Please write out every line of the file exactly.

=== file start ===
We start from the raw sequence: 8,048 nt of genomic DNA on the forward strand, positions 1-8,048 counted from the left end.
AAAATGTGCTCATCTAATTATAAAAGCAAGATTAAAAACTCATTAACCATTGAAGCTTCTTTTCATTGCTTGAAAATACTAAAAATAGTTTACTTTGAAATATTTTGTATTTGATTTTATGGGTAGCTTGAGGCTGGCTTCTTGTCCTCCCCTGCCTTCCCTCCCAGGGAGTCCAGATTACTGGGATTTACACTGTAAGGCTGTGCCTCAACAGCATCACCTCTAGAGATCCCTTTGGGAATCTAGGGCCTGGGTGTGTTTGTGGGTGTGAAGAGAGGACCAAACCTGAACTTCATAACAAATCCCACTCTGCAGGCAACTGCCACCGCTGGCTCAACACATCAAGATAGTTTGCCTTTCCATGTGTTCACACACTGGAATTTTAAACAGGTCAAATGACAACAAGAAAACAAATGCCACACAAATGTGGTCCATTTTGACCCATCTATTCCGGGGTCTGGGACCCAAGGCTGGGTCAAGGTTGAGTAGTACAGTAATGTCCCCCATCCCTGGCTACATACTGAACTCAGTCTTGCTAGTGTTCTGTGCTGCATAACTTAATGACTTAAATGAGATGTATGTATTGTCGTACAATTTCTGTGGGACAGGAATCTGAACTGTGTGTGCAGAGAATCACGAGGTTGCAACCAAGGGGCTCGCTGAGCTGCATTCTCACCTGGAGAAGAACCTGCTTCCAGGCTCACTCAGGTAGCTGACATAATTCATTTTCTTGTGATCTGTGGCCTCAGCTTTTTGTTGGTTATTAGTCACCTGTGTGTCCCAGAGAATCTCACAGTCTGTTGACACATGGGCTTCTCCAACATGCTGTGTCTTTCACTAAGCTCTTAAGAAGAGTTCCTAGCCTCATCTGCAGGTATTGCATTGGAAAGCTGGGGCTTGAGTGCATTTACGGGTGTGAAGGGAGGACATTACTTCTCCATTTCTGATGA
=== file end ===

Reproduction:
We start from the raw sequence: 8,048 nt of genomic DNA on the forward strand, positions 1-8,048 counted from the left end.
AAAATGTGCTCATCTAATTATAAAAGCAAGATTAAAAACTCATTAACCATTGAAGCTTCTTTTCATTGCTTGAAAATACTAAAAATAGTTTACTTTGAAATATTTTGTATTTGATTTTATGGGTAGCTTGAGGCTGGCTTCTTGTCCTCCCCTGCCTTCCCTCCCAGGGAGTCCAGATTACTGGGATTTACACTGTAAGGCTGTGCCTCAACAGCATCACCTCTAGAGATCCCTTTGGGAATCTAGGGCCTGGGTGTGTTTGTGGGTGTGAAGAGAGGACCAAACCTGAACTTCATAACAAATCCCACTCTGCAGGCAACTGCCACCGCTGGCTCAACACATCAAGATAGTTTGCCTTTCCATGTGTTCACACACTGGAATTTTAAACAGGTCAAATGACAACAAGAAAACAAATGCCACACAAATGTGGTCCATTTTGACCCATCTATTCCGGGGTCTGGGACCCAAGGCTGGGTCAAGGTTGAGTAGTACAGTAATGTCCCCCATCCCTGGCTACATACTGAACTCAGTCTTGCTAGTGTTCTGTGCTGCATAACTTAATGACTTAAATGAGATGTATGTATTGTCGTACAATTTCTGTGGGACAGGAATCTGAACTGTGTGTGCAGAGAATCACGAGGTTGCAACCAAGGGGCTCGCTGAGCTGCATTCTCACCTGGAGAAGAACCTGCTTCCAGGCTCACTCAGGTAGCTGACATAATTCATTTTCTTGTGATCTGTGGCCTCAGCTTTTTGTTGGTTATTAGTCACCTGTGTGTCCCAGAGAATCTCACAGTCTGTTGACACATGGGCTTCTCCAACATGCTGTGTCTTTCACTAAGCTCTTAAGAAGAGTTCCTAGCCTCATCTGCAGGTATTGCATTGGAAAGCTGGGGCTTGAGTGCATTTACGGGTGTGAAGGGAGGACATTACTTCTCCATTTCTGATGA